Dr. Matava explains if a woman will need to take anti-rejection medication if a cadaver is used during her anterior cruciate ligament (ACL) surgery.
No, you do not. The ACL and the cartilage and structures of that nature around the knee are considered immune-privileged and so there is not really a rejection phenomenon like you would see with a heart transplant or a lung transplant. In addition, there is not a blood supply that goes through an ACL graft, again, like a large organ would be transplanted and so, you do not have to have anti-rejection medications.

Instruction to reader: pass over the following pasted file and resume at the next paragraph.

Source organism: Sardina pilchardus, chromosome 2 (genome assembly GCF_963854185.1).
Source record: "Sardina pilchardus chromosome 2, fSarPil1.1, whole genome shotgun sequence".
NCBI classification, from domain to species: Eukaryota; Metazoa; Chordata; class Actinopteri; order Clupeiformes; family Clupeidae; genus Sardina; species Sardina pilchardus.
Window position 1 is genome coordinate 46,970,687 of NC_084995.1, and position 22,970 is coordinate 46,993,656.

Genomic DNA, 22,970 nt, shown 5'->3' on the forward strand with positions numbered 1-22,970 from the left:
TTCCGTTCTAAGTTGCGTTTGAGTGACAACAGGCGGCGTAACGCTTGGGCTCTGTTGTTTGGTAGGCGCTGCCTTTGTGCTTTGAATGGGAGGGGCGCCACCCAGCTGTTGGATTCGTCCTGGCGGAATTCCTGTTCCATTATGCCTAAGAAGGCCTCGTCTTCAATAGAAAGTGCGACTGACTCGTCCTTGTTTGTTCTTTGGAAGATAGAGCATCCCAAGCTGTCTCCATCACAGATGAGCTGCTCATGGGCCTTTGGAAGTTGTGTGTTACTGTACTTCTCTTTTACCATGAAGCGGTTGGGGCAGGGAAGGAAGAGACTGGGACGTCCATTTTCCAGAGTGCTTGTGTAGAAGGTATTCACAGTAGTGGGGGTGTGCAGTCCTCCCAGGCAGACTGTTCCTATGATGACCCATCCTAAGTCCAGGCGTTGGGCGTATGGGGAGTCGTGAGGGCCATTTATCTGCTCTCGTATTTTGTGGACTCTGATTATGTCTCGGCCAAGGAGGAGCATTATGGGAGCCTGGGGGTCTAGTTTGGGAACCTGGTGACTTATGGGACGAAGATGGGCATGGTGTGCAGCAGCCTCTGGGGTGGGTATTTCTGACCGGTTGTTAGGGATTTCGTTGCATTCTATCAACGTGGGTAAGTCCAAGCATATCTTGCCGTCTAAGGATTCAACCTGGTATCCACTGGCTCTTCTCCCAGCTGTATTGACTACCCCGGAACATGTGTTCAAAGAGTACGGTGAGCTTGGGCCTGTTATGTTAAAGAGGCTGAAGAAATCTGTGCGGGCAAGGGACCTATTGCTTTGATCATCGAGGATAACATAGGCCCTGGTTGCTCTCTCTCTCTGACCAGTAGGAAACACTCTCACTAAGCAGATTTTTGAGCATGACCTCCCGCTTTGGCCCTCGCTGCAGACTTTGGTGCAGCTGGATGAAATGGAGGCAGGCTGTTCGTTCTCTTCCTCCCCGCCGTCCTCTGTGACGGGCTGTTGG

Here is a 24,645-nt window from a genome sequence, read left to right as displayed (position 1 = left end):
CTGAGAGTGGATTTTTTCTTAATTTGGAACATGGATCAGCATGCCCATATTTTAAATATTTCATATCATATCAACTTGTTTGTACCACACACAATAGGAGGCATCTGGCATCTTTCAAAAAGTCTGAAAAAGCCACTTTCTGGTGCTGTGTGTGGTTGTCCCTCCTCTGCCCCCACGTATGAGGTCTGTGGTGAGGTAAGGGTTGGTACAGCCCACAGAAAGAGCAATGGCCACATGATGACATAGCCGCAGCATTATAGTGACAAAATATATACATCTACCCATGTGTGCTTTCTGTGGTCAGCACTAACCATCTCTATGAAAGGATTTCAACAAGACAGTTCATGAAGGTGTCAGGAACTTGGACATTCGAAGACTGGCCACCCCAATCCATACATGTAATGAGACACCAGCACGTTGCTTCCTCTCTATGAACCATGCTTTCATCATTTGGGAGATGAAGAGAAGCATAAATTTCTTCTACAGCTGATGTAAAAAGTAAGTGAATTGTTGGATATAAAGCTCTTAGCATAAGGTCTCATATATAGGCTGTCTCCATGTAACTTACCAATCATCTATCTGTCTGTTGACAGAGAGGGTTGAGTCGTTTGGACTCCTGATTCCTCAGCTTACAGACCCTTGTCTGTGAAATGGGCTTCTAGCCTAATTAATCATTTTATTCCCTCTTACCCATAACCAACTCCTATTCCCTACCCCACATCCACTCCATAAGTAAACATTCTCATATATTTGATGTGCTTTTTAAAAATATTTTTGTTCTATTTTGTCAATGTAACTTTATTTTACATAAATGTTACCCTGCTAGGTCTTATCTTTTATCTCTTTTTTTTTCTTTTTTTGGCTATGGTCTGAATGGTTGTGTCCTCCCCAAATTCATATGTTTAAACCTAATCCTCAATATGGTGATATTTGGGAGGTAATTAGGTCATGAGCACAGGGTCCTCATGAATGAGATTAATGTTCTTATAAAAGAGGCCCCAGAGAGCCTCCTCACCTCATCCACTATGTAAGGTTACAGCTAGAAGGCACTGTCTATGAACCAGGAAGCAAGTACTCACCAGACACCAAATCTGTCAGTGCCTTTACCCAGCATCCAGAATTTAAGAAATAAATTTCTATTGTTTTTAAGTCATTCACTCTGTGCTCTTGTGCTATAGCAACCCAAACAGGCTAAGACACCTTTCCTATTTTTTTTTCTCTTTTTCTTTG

About Dr. Matava, M.D.:
Dr. Matthew J. Matava, M.D., is an associate professor and orthopedic surgeon at Washington University School of Medicine in St. Louis. Specializing in sports medicine, his clinical areas of interest include ligament injuries of the knee, athletic injuries of the shoulder and elbow, and pediatric orthopedic knee disorders.
Visit Dr. Matava at Washington University School of Medicine in St. Louis